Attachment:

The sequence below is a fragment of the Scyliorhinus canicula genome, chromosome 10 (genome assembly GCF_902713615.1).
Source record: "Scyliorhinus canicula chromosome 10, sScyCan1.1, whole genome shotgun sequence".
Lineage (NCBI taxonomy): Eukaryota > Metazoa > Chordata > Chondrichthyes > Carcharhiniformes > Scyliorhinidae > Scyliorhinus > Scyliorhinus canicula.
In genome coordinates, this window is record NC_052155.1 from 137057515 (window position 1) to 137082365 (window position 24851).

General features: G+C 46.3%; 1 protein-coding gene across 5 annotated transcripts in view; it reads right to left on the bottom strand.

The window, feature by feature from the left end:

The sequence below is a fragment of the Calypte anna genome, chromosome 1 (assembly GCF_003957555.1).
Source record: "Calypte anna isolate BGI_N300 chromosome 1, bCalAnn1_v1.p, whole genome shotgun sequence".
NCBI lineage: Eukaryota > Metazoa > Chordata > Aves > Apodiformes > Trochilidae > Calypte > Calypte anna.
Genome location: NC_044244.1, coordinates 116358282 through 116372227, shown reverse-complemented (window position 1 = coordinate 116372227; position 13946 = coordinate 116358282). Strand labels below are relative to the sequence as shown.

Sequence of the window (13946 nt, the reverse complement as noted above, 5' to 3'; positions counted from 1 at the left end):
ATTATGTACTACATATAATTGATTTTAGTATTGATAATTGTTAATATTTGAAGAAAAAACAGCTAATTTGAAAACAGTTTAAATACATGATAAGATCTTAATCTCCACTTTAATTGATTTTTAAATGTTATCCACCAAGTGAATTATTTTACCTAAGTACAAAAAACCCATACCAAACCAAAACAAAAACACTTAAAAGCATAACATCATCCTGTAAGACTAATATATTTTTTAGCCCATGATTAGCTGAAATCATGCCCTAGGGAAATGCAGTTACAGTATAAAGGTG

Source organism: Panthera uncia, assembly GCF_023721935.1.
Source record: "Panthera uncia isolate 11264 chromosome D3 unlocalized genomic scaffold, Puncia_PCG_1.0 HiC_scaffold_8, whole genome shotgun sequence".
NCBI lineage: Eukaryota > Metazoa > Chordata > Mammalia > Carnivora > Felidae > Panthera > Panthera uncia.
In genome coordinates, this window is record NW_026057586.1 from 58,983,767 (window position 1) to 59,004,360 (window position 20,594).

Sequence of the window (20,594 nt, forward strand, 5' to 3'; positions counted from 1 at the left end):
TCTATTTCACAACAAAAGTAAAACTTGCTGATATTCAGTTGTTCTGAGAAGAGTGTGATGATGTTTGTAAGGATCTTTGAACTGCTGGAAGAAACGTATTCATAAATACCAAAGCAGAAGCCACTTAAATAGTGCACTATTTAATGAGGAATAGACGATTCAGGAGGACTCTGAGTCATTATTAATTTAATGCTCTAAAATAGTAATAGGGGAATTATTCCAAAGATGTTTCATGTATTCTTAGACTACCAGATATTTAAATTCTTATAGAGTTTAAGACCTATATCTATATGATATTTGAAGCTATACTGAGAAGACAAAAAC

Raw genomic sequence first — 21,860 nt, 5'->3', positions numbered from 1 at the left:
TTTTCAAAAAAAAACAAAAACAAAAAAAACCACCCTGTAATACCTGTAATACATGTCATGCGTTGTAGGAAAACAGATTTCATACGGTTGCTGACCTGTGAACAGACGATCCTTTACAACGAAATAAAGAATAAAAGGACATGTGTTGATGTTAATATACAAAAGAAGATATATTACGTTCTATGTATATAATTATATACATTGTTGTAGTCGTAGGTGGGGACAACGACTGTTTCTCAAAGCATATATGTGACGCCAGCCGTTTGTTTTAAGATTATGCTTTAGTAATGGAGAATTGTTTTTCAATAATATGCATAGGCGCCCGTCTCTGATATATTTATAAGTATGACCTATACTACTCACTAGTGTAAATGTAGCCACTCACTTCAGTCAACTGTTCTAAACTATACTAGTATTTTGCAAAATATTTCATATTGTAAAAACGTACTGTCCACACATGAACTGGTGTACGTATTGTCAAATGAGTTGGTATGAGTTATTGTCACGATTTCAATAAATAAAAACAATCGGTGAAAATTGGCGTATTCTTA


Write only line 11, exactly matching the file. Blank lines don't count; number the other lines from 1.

Sequence of the window (13946 nt, the reverse complement as noted above, 5' to 3'; positions counted from 1 at the left end):